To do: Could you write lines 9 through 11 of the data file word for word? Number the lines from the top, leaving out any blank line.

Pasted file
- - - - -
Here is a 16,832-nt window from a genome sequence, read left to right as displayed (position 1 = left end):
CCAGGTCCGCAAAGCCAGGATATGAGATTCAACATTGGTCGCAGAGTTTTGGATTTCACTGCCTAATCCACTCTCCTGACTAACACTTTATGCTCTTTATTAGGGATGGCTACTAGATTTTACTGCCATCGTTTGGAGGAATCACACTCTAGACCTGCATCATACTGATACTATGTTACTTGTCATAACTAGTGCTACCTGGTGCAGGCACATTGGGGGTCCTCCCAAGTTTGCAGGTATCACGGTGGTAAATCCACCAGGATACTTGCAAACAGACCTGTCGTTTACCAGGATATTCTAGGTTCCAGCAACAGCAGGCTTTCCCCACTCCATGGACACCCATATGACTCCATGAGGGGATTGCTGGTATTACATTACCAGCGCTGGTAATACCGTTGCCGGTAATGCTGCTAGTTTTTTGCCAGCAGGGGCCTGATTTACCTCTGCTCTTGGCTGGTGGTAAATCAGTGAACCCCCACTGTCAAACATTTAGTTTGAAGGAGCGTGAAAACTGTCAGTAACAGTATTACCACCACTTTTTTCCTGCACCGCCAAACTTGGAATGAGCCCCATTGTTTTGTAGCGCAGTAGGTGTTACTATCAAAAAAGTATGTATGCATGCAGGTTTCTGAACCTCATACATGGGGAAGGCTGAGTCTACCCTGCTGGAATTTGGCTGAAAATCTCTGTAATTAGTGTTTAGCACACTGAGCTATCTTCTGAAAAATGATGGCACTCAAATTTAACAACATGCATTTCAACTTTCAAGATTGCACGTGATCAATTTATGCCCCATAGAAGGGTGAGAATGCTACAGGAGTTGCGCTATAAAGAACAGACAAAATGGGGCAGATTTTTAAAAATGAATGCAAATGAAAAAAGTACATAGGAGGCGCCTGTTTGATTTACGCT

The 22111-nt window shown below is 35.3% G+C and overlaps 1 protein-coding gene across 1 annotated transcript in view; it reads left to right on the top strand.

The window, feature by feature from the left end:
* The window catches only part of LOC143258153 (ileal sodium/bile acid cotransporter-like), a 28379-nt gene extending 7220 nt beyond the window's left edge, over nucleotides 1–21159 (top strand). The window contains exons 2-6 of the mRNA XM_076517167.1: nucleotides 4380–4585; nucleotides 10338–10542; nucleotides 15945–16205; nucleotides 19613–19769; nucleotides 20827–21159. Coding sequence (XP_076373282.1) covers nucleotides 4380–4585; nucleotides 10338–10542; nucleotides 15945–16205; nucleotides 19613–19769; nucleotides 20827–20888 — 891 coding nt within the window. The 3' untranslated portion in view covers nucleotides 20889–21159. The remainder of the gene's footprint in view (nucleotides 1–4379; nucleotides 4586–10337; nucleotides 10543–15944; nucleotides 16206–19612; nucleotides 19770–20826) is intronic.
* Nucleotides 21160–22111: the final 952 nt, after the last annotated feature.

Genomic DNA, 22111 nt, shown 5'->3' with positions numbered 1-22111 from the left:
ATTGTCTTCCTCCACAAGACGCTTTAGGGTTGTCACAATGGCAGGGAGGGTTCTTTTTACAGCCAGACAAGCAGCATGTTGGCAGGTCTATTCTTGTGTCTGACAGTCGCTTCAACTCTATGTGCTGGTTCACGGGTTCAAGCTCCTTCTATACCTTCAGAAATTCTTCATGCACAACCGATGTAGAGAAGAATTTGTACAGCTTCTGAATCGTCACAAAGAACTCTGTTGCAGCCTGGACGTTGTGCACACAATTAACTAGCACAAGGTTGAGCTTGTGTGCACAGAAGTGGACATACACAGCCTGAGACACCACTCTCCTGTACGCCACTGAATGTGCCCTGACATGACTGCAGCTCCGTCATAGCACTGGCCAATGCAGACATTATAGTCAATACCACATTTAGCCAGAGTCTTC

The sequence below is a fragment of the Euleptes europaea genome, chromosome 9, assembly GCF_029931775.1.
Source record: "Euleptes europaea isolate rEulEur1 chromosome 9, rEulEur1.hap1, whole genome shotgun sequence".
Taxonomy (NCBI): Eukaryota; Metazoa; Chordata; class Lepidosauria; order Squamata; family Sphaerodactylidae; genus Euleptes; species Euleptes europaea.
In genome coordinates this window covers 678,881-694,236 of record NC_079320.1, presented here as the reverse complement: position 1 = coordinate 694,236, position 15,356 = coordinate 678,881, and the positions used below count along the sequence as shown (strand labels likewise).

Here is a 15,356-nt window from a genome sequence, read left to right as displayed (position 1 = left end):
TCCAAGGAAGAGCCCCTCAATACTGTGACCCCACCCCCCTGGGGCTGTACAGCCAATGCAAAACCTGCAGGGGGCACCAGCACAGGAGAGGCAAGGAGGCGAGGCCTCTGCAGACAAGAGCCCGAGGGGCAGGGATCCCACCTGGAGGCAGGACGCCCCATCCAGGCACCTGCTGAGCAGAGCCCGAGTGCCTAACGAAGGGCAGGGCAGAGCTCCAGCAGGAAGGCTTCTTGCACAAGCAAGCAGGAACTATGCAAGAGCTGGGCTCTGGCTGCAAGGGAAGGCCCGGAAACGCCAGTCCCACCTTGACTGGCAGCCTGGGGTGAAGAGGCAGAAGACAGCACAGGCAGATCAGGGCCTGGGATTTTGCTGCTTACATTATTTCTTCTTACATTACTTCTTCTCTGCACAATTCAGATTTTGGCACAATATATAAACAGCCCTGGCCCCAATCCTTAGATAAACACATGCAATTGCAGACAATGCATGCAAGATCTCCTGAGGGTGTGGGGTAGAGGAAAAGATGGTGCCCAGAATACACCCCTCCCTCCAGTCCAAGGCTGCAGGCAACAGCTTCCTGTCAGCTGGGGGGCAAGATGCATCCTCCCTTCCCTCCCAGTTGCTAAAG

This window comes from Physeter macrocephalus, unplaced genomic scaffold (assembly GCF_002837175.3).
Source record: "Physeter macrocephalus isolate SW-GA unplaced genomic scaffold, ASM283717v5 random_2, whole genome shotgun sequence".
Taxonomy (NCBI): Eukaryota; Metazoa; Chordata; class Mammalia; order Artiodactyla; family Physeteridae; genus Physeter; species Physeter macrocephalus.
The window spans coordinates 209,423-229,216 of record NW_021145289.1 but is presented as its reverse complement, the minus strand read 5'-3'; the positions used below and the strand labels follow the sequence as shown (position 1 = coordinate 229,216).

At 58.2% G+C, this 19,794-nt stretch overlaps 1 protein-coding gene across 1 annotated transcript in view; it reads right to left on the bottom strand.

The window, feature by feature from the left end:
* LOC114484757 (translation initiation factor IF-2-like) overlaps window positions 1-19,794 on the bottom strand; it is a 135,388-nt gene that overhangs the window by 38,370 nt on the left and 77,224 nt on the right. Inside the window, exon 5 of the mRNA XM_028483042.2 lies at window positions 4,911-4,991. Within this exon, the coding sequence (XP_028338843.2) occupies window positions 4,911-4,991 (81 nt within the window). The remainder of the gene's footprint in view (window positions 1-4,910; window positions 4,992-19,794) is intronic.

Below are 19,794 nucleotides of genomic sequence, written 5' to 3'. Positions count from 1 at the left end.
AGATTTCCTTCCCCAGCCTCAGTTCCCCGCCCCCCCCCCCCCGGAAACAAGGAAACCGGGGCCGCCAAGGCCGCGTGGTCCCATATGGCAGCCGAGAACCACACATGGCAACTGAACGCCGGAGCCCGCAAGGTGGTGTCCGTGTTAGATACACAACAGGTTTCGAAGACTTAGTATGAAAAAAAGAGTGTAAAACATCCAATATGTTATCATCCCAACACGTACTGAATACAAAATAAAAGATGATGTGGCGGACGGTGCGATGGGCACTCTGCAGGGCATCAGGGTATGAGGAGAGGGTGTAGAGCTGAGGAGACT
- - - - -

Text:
The sequence below is a fragment of the Euleptes europaea genome, chromosome 9, assembly GCF_029931775.1.
Source record: "Euleptes europaea isolate rEulEur1 chromosome 9, rEulEur1.hap1, whole genome shotgun sequence".
Taxonomy (NCBI): Eukaryota; Metazoa; Chordata; class Lepidosauria; order Squamata; family Sphaerodactylidae; genus Euleptes; species Euleptes europaea.